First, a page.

Burnout in the ICU: Addressing a Call to Action Burnout in the ICU: Addressing a Call to Action Providing high quality care to patients includes recognizing the potential risk and consequences burnout can inflict on healthcare providers. Under recognized and not well understood, research on burnout has been limited by conceptual models that have not fully incorporated personal, work environment, and organizational factors when accounting for the causes of burnout and the potential effects on outcomes. To this end, the Critical Care Society Collaborative (CCSC) called for action to research burnout and its causative factors. The proposed study directly meets this need with the specific aim to examine burnout, secondary trauma, and compassion satisfaction in critical care nurses in relation to the (AACN) healthy work environment standards, personal, and organizational factors. Moreover, this study extends the testing of a proposed burnout model to examine nurse and patient outcomes, addressing a gap in knowledge that will lead to direct contribution to improving critical care work environments. Building on significant findings from a preliminary pilot data, we plan to conduct a 40 site survey among adult, critical care nurses within the Banner Health System. The survey will be the largest to assess burnout and the AACN healthy work environment assessment, providing considerable descriptive data for building meaningful, evidence-based interventional research on reducing burnout in the critical care setting.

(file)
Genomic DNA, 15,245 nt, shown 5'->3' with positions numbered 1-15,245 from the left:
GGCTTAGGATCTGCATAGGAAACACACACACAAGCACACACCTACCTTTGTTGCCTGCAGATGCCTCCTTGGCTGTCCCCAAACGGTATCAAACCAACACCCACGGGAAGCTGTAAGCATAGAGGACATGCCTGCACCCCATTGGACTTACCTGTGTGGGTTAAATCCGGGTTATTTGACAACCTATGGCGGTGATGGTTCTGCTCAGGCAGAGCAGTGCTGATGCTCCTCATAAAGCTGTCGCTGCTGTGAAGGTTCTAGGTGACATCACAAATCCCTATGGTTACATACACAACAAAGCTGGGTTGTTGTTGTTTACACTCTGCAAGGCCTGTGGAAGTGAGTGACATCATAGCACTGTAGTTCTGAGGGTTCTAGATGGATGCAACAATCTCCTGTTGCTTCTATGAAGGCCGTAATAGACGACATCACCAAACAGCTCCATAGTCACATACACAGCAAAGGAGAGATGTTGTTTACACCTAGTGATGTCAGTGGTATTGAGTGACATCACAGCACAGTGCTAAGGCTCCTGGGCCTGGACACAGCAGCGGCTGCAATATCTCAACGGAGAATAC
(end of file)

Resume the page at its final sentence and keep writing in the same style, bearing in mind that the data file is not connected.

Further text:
|Effective start/end date||4/1/17 → 5/15/19|
- American Association of Critical Care Nurses: $50,000.00
Explore the research topics touched on by this project. These labels are generated based on the underlying awards/grants. Together they form a unique fingerprint.